Minimisation of biomass in an extractive membrane bioreactor

L. F. Strachan, L. M. Freitas dos Santos, D. J. Leak, A. G. Livingston

Research output: Contribution to journalArticlepeer-review

26 Citations (SciVal)


Many traditional biological methods for the treatment of wastewater cope poorly with toxic, volatile organic compounds. The extractive membrane bioreactor is a novel process for the treatment of industrial wastewaters containing such compounds which combines extraction across a silicone rubber membrane with biodegradation. Previous work has shown that there is a problem in this system with excess biofilm growth on the membrane surface, resulting in reduced flux of organic substrate across the membrane. The work presented here shows that addition of sodium chloride to the biomedium increases the maintenance energy requirement of the degradative microorganisms and results, in a carbon-limited situation, in a reduction in biofilm growth. Flux of organic substrate was shown to remain high under reduced biofilm growth conditions.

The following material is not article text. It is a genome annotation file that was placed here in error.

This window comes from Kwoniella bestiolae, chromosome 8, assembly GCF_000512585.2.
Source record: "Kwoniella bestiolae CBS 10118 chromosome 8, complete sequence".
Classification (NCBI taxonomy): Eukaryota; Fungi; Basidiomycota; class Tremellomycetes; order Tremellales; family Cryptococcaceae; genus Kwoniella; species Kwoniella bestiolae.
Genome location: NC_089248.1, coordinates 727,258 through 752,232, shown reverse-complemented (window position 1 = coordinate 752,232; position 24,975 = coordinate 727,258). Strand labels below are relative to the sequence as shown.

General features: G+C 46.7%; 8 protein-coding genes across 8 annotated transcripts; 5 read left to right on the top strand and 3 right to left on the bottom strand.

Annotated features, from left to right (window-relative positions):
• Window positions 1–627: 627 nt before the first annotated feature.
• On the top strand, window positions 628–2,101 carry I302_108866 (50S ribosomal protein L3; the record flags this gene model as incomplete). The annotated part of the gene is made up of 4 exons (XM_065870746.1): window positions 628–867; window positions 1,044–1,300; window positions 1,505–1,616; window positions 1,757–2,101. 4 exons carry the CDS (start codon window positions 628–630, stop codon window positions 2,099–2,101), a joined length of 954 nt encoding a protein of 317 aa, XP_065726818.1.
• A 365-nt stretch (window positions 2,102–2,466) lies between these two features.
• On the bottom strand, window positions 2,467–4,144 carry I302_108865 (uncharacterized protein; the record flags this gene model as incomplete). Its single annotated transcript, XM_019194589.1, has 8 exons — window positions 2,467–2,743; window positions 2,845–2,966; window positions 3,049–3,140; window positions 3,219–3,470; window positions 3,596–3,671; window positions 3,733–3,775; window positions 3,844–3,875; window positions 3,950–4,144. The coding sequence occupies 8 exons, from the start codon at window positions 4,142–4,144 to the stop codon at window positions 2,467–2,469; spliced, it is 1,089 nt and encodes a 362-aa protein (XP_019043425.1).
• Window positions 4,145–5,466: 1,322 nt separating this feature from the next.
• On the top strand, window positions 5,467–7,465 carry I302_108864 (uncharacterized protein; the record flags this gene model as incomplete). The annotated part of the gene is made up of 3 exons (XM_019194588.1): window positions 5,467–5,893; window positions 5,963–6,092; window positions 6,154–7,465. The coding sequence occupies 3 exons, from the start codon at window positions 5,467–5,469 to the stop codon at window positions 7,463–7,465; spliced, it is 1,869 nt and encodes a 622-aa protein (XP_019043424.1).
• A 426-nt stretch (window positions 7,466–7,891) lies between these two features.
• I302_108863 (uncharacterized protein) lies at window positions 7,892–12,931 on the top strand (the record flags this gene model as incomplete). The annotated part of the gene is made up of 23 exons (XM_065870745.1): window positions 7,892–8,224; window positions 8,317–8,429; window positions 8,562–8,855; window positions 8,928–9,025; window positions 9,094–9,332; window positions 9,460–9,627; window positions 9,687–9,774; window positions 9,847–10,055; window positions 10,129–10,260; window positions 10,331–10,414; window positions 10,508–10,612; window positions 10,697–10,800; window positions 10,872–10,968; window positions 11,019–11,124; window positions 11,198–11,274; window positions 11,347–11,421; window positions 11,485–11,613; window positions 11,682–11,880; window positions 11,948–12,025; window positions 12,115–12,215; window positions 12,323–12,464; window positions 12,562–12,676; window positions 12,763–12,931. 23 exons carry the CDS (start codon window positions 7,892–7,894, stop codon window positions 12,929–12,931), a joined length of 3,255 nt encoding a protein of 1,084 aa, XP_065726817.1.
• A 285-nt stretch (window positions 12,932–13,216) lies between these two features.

Original languageEnglish
Pages (from-to)273-280
Number of pages8
JournalWater Science and Technology
Issue number5-6
Publication statusPublished - 1 Jan 1996


  • Biofilm
  • Biomass minimisation
  • Extractive membrane bioreactor
  • Volatile organic compounds
  • Wastewater treatment

ASJC Scopus subject areas

  • Environmental Engineering
  • Water Science and Technology


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